Open Cube: Making publishing statistics easier
We’ve recently started work on another European collaborative project called OpenCube. This project is all about making open statistical data easier to publish, link and reuse so it can reach its full potential. The technical approach concentrates on the RDF Data Cube vocabulary, that recently reached W3C recommendation status.
This project is very relevant to our work: much of the data that our customers publish using PublishMyData is statistical data and we are big users of the RDF Data Cube approach. We can already see the power of this approach: for example how it enables combining datasets together, as in our Stats Selector tool. But we also have first hand experience of the challenges our customers face in creating RDF Data Cube data and can see many further opportunities for enriching access to data in this form.
A real strength of OpenCube is the close involvement of a group of ‘use case partners’. These are organisations that have agreed to participate in a series of pilot studies, assisting us with setting the requirements of the project and evaluating the tools we create. The pilots will involve the UK Department for Communities and Local Government, the Government of Flanders, the Irish Central Statistics Office and a (yet to be confirmed) Swiss bank.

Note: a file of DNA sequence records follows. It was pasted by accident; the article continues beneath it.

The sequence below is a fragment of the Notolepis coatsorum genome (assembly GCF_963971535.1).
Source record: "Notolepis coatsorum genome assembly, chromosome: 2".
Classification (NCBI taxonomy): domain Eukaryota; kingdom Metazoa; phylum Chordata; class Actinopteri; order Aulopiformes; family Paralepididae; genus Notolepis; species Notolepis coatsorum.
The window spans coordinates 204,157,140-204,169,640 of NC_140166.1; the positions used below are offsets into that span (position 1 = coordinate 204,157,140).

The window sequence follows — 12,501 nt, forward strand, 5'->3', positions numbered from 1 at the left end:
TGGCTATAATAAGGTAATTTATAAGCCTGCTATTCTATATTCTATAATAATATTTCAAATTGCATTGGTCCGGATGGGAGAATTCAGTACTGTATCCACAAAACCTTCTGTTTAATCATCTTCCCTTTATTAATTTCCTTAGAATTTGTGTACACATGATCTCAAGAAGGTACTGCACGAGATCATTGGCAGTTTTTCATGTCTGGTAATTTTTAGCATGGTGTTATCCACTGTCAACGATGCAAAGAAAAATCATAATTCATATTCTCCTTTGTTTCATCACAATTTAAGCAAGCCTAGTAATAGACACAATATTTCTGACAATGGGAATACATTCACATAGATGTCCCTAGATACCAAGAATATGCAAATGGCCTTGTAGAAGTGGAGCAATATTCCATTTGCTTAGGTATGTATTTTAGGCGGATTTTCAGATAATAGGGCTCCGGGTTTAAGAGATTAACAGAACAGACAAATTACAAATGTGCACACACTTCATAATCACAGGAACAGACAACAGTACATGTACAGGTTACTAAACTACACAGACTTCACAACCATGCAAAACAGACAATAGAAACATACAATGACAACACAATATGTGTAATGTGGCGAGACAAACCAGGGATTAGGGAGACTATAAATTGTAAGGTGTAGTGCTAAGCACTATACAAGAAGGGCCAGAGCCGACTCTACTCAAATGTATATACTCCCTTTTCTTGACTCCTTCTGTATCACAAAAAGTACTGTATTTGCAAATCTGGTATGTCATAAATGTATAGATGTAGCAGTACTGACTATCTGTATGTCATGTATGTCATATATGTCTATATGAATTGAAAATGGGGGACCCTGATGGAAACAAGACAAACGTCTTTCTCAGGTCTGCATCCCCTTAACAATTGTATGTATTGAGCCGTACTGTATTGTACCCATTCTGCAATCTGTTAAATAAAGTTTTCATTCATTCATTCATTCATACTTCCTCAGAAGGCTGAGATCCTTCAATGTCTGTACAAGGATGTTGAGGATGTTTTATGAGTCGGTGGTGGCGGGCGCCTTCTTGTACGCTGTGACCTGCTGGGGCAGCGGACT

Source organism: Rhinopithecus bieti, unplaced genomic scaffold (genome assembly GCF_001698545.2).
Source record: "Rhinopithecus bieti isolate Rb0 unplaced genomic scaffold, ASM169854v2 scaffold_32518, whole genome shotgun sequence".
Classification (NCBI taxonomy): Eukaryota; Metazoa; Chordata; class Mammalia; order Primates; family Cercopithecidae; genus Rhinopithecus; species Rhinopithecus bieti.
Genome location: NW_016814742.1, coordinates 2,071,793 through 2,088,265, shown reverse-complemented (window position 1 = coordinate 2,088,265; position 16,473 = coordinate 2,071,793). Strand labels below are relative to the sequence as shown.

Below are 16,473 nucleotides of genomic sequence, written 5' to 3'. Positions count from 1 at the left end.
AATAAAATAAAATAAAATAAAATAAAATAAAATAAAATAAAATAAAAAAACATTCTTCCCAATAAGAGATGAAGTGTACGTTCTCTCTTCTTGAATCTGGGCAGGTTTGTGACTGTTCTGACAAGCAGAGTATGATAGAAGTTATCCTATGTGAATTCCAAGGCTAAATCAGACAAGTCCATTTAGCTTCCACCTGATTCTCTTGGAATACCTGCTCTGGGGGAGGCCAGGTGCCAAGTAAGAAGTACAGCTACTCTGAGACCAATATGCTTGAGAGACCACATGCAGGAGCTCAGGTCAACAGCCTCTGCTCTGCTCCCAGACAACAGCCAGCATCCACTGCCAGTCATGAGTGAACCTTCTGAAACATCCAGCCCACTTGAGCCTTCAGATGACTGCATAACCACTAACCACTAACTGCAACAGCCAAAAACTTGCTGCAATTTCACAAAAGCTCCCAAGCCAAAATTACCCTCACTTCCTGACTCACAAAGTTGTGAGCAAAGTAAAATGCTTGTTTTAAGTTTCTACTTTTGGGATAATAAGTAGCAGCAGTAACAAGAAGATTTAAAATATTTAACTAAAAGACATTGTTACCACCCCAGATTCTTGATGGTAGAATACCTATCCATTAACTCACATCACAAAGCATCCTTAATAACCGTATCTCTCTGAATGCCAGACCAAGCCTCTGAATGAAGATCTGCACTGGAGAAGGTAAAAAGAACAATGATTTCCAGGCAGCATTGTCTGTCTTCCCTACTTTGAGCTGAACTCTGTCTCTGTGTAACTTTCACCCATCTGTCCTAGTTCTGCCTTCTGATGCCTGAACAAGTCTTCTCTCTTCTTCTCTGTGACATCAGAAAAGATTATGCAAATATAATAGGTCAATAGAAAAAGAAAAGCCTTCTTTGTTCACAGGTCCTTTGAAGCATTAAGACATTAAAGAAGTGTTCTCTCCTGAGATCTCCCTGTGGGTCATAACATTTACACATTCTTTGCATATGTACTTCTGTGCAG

As part of the project we’ll be creating an OpenCube extension of PublishMyData. This extension will include lots of cool stuff including:
- tools for transforming CSV files and Excel spreadsheets to RDF Data Cube datasets (without the need for programming)
- tools for managing a collection of concept schemes
- tools for selecting URIs from external reference data
- quality checks that make sure any generated RDF meets the required standards
So, like the DaPaaS project, we’re excited about being part of this because it will help us make Linked Data easier to create and easier to exploit; bringing the benefits to a larger community of users.
Again, we’re lucky to be working alongside some great data people on this project. Take a look at the links below to find out more about who’s involved:
- CERTH (Centre for Research and Technology Hellas - Greece)
- NUIG (DERI) (National University of Ireland, Galway)
- Fluid Operations (Germany)
- ProXML (Belgium)
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